One could go on for ages about the useful information to be found in these pages but space is at a premium and in any case why spoil it for the reader? All I will say, from a personal point of view is how welcome I find the detailed account of what occurred in Fontaine-Notre-Dame on 23 November 1917. When we sally forth from Cambrai on those Regimental pilgrimages we invariably pass down the long main street of the village, and again on the way back, without much being said about what went on here on that date. Yet here was probably the high point of the battle as far as the Tank Corps was concerned; scene of some of the most desperate fighting. It deserves the attention that this book gives it.
Although this book might appear to be focused on the brave ancestors of 2nd RTR it is a marvellous source not only for members of the Royal Tank Regiment past and present but for anyone hoping to expand their knowledge of the subject. It is a model of dedicated research, informative and immensely readable. I learned a great deal from it.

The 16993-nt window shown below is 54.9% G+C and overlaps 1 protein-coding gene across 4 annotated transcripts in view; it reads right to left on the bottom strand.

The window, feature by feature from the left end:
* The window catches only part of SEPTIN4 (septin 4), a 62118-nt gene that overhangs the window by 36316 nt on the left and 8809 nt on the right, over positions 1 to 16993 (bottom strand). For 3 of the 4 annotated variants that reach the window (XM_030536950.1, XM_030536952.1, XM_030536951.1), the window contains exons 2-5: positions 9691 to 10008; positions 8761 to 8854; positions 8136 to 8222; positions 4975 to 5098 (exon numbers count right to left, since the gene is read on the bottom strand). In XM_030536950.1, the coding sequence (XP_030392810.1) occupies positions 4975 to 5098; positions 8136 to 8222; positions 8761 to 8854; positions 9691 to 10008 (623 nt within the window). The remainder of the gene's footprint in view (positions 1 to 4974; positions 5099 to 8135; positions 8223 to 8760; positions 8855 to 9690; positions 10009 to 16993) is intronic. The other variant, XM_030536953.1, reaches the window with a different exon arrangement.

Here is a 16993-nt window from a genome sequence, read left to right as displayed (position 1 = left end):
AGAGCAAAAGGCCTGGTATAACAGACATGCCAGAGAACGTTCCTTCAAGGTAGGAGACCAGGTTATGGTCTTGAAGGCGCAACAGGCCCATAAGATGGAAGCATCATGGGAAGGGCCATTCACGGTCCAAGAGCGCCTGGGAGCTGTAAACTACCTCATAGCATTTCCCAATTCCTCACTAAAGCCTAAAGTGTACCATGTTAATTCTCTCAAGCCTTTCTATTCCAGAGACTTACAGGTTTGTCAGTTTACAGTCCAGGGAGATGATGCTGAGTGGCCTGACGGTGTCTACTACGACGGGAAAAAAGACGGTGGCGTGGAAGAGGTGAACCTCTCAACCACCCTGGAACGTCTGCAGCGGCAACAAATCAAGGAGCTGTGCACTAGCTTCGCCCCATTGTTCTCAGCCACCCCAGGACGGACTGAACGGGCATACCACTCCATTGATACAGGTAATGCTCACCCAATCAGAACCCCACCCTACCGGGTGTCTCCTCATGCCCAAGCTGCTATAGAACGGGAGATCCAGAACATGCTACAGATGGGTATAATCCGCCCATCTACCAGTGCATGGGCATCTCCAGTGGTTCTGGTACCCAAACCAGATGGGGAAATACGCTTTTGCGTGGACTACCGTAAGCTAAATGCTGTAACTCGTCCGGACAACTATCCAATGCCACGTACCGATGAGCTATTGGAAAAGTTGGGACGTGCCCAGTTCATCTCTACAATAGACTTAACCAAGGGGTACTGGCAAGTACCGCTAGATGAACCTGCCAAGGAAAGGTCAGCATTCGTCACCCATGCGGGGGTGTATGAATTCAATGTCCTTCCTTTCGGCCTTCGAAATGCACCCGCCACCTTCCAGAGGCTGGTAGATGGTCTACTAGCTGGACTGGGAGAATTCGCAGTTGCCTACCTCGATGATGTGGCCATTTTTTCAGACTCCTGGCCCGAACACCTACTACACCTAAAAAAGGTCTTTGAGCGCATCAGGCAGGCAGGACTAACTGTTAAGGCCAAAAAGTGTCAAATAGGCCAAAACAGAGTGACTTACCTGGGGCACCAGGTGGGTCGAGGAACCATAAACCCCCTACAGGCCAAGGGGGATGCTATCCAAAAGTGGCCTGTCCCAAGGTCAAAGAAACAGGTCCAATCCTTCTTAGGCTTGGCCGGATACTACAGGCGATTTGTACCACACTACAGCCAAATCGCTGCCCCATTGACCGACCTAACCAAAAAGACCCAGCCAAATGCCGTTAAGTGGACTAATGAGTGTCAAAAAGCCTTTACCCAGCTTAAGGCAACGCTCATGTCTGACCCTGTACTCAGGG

First tank-to-tank combat
24th April 1918
On 24th April 1918 the first ever tank-to-tank combat occurred at Villers-Bretonneux, France, when three British Mark IVs met three German A7Vs.
This book covers the inception, growth and employment of Britain's airborne forces (parachute and glider-borne formations) between June 1940 and March 1945. It takes a comparative approach and follows tailored lines of development. Each of these lines - politics and policy, equipment and technology, personnel and training, command and control and concepts and doctrine - influence each other. The contents include: Politics and Policy: The political environment within which the major decisions were made concerning the concept of development of Britain's airborne forces. Churchill's personal contribution,…By John Greenacre